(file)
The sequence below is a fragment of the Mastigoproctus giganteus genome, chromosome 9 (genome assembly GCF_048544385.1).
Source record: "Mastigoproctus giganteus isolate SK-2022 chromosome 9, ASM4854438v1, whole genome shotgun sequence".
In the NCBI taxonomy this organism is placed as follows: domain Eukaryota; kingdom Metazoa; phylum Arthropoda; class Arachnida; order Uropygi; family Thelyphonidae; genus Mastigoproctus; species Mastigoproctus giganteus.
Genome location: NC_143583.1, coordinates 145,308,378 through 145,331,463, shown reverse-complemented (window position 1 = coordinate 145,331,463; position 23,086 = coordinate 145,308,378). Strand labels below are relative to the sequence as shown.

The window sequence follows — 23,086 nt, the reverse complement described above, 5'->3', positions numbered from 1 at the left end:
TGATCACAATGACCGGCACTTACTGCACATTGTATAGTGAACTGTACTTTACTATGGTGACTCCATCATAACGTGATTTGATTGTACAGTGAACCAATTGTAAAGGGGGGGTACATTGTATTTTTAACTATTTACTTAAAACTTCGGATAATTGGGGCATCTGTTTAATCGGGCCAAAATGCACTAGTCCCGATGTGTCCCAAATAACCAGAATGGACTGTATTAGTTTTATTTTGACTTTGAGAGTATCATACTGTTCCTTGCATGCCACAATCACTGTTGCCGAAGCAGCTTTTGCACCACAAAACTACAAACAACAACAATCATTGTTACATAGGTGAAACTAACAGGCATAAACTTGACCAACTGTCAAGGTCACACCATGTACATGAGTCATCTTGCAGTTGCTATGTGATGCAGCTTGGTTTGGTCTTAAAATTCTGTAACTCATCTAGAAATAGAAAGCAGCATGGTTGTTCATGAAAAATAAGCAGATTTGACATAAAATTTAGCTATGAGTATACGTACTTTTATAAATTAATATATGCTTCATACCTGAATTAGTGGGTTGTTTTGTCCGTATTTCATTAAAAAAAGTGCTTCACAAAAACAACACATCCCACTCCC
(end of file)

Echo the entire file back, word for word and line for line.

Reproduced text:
The sequence below is a fragment of the Mastigoproctus giganteus genome, chromosome 9 (genome assembly GCF_048544385.1).
Source record: "Mastigoproctus giganteus isolate SK-2022 chromosome 9, ASM4854438v1, whole genome shotgun sequence".
In the NCBI taxonomy this organism is placed as follows: domain Eukaryota; kingdom Metazoa; phylum Arthropoda; class Arachnida; order Uropygi; family Thelyphonidae; genus Mastigoproctus; species Mastigoproctus giganteus.
Genome location: NC_143583.1, coordinates 145,308,378 through 145,331,463, shown reverse-complemented (window position 1 = coordinate 145,331,463; position 23,086 = coordinate 145,308,378). Strand labels below are relative to the sequence as shown.

The window sequence follows — 23,086 nt, the reverse complement described above, 5'->3', positions numbered from 1 at the left end:
TGATCACAATGACCGGCACTTACTGCACATTGTATAGTGAACTGTACTTTACTATGGTGACTCCATCATAACGTGATTTGATTGTACAGTGAACCAATTGTAAAGGGGGGGTACATTGTATTTTTAACTATTTACTTAAAACTTCGGATAATTGGGGCATCTGTTTAATCGGGCCAAAATGCACTAGTCCCGATGTGTCCCAAATAACCAGAATGGACTGTATTAGTTTTATTTTGACTTTGAGAGTATCATACTGTTCCTTGCATGCCACAATCACTGTTGCCGAAGCAGCTTTTGCACCACAAAACTACAAACAACAACAATCATTGTTACATAGGTGAAACTAACAGGCATAAACTTGACCAACTGTCAAGGTCACACCATGTACATGAGTCATCTTGCAGTTGCTATGTGATGCAGCTTGGTTTGGTCTTAAAATTCTGTAACTCATCTAGAAATAGAAAGCAGCATGGTTGTTCATGAAAAATAAGCAGATTTGACATAAAATTTAGCTATGAGTATACGTACTTTTATAAATTAATATATGCTTCATACCTGAATTAGTGGGTTGTTTTGTCCGTATTTCATTAAAAAAAGTGCTTCACAAAAACAACACATCCCACTCCC